As someone who has seen friends diagnosed with cancer that is successfully treated I understand and am grateful that in many cases, a disease can be successfully treated with radiation and chemo-therapy allowing the person to live a long and healthy life, although they had to deal with a great degree of discomfort and pain caused by the treatment. The difference is in the diagnosis and the chance of success.
As someone who has experienced first hand the devastating grief and trauma of a suicide I can clearly see the differences between choosing your own manner of death in the face of a terminal diagnosis of cancer or ALS or other fatal illnesses, and the anguished, often violent killing of one’s self in a moment or season of depression, mental illness, bullying. In those cases, there is help available to the person who is contemplating suicide. In those cases suicide is a permanent solution to a temporary, solvable problem and the damage done to the families and loved ones in the wake of such a desperate act is immeasurable.
That’s not what Brittany did. Brittany, with the full support of her husband and family, chose to end her life with dignity, in peace and comfort. It was a selfless act of utmost bravery and love for her own life. As a minister who has sat at the death beds of more people than I care to count, I can understand the sacredness of slipping away into death with or without the aid of medication. Her death was no less sacred or meaningful because she chose not to suffer undue pain and agony first.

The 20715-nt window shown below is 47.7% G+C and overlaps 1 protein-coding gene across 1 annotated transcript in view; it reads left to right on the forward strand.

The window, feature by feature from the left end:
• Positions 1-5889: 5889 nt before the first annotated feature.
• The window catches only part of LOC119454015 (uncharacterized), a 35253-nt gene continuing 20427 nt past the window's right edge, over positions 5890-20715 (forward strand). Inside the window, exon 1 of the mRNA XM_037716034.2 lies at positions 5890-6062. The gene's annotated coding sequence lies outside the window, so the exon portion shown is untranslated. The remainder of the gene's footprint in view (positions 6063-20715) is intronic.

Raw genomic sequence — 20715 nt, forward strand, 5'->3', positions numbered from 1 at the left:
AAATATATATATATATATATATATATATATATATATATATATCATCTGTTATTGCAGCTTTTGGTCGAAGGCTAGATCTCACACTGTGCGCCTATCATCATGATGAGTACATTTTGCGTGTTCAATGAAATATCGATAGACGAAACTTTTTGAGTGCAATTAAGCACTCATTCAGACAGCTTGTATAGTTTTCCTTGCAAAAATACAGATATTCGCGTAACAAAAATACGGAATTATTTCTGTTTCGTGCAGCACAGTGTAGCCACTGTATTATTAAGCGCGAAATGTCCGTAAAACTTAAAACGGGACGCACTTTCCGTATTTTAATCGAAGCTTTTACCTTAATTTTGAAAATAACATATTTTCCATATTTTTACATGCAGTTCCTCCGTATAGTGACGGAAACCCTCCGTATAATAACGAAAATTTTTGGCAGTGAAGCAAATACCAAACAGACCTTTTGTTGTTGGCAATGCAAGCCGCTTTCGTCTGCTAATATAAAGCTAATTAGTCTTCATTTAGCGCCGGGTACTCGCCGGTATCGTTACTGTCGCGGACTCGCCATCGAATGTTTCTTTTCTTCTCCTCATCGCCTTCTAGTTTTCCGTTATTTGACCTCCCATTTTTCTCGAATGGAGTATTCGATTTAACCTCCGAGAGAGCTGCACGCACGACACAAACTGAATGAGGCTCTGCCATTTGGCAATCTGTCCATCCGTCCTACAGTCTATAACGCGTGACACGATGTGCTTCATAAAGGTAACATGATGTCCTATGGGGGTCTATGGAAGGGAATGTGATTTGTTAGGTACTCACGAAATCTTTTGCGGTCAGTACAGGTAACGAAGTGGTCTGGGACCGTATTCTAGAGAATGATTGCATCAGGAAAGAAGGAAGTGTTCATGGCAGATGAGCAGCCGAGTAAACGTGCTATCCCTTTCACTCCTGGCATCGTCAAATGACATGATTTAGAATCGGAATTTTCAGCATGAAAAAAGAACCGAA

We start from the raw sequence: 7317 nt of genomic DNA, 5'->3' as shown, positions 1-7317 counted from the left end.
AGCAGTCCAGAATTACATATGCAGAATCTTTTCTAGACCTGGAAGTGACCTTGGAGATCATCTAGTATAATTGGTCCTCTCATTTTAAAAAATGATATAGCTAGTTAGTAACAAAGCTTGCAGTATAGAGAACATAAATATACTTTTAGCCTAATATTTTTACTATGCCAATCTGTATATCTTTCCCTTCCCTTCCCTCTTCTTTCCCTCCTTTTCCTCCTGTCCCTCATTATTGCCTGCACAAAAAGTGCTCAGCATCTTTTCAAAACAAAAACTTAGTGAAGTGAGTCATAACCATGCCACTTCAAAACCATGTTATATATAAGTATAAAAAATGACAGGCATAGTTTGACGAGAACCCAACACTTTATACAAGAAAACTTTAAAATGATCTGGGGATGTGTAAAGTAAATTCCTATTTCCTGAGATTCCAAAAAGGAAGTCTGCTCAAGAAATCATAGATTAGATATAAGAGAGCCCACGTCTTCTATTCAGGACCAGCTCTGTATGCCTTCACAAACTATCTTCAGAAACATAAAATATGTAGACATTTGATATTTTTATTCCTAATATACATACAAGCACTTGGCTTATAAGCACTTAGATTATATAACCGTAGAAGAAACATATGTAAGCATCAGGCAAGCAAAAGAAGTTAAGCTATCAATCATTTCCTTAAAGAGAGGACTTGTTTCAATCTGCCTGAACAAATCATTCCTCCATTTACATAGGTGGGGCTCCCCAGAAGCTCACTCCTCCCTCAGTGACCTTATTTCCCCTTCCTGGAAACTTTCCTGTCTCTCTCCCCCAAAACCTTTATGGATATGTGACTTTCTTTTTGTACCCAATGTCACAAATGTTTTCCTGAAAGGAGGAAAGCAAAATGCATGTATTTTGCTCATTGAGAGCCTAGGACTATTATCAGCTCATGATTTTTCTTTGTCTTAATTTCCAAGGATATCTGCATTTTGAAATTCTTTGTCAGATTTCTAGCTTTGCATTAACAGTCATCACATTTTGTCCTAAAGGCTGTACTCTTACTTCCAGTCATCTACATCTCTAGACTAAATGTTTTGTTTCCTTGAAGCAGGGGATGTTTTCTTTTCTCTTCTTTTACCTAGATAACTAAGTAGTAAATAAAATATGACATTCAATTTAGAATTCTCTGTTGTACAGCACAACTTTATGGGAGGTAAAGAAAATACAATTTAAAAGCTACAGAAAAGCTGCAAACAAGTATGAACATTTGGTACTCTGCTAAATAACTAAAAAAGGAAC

At the end of the day, what is important to me, is that the person who is facing a certain death within a short span of time has the choice to take that decision away from the cancer or other illness taking over their body and make their own peace with their living and their dying.
This past February, my frail, elderly cat Nala went rapidly downhill in terms of her health. After consulting with my veterinarian, I called an organization that euthanizes pets in their home. I sat with Nala on my lap in our favorite spot and held her and stroked her while the vet administered the drugs that would cause her heart to stop beating. She died in the home she loved, in my arms; she died with dignity, knowing she was loved.
If the time ever comes when I’m in a similar situation, I hope I will be afforded the same dignity.